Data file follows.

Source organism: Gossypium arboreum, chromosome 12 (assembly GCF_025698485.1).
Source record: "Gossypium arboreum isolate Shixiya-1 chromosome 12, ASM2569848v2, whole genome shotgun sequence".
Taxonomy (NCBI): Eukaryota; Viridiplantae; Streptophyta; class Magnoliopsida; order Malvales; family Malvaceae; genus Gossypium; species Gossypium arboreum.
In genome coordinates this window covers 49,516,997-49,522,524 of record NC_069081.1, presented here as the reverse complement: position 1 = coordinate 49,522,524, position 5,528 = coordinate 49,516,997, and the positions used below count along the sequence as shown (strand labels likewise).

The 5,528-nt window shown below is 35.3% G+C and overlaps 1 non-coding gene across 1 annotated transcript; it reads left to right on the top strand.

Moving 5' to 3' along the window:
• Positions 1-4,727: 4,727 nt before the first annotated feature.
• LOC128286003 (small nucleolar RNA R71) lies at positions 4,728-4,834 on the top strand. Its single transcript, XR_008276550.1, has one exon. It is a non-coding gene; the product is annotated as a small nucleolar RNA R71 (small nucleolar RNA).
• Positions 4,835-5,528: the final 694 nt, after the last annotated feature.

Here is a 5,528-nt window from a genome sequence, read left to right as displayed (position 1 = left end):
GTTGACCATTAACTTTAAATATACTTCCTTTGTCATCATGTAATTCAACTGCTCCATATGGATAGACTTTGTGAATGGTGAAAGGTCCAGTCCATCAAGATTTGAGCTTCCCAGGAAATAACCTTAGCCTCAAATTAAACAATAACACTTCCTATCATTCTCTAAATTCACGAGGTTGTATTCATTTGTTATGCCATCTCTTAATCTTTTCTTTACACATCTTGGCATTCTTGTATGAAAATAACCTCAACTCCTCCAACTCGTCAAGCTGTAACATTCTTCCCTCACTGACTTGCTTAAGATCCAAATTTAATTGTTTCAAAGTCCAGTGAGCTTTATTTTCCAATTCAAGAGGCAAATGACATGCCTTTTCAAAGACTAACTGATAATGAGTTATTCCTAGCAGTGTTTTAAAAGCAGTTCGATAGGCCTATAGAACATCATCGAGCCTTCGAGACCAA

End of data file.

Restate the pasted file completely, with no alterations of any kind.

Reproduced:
Source organism: Gossypium arboreum, chromosome 12 (assembly GCF_025698485.1).
Source record: "Gossypium arboreum isolate Shixiya-1 chromosome 12, ASM2569848v2, whole genome shotgun sequence".
Taxonomy (NCBI): Eukaryota; Viridiplantae; Streptophyta; class Magnoliopsida; order Malvales; family Malvaceae; genus Gossypium; species Gossypium arboreum.
In genome coordinates this window covers 49,516,997-49,522,524 of record NC_069081.1, presented here as the reverse complement: position 1 = coordinate 49,522,524, position 5,528 = coordinate 49,516,997, and the positions used below count along the sequence as shown (strand labels likewise).

The 5,528-nt window shown below is 35.3% G+C and overlaps 1 non-coding gene across 1 annotated transcript; it reads left to right on the top strand.

Moving 5' to 3' along the window:
• Positions 1-4,727: 4,727 nt before the first annotated feature.
• LOC128286003 (small nucleolar RNA R71) lies at positions 4,728-4,834 on the top strand. Its single transcript, XR_008276550.1, has one exon. It is a non-coding gene; the product is annotated as a small nucleolar RNA R71 (small nucleolar RNA).
• Positions 4,835-5,528: the final 694 nt, after the last annotated feature.

Here is a 5,528-nt window from a genome sequence, read left to right as displayed (position 1 = left end):
GTTGACCATTAACTTTAAATATACTTCCTTTGTCATCATGTAATTCAACTGCTCCATATGGATAGACTTTGTGAATGGTGAAAGGTCCAGTCCATCAAGATTTGAGCTTCCCAGGAAATAACCTTAGCCTCAAATTAAACAATAACACTTCCTATCATTCTCTAAATTCACGAGGTTGTATTCATTTGTTATGCCATCTCTTAATCTTTTCTTTACACATCTTGGCATTCTTGTATGAAAATAACCTCAACTCCTCCAACTCGTCAAGCTGTAACATTCTTCCCTCACTGACTTGCTTAAGATCCAAATTTAATTGTTTCAAAGTCCAGTGAGCTTTATTTTCCAATTCAAGAGGCAAATGACATGCCTTTTCAAAGACTAACTGATAATGAGTTATTCCTAGCAGTGTTTTAAAAGCAGTTCGATAGGCCTATAGAACATCATCGAGCCTTCGAGACCAA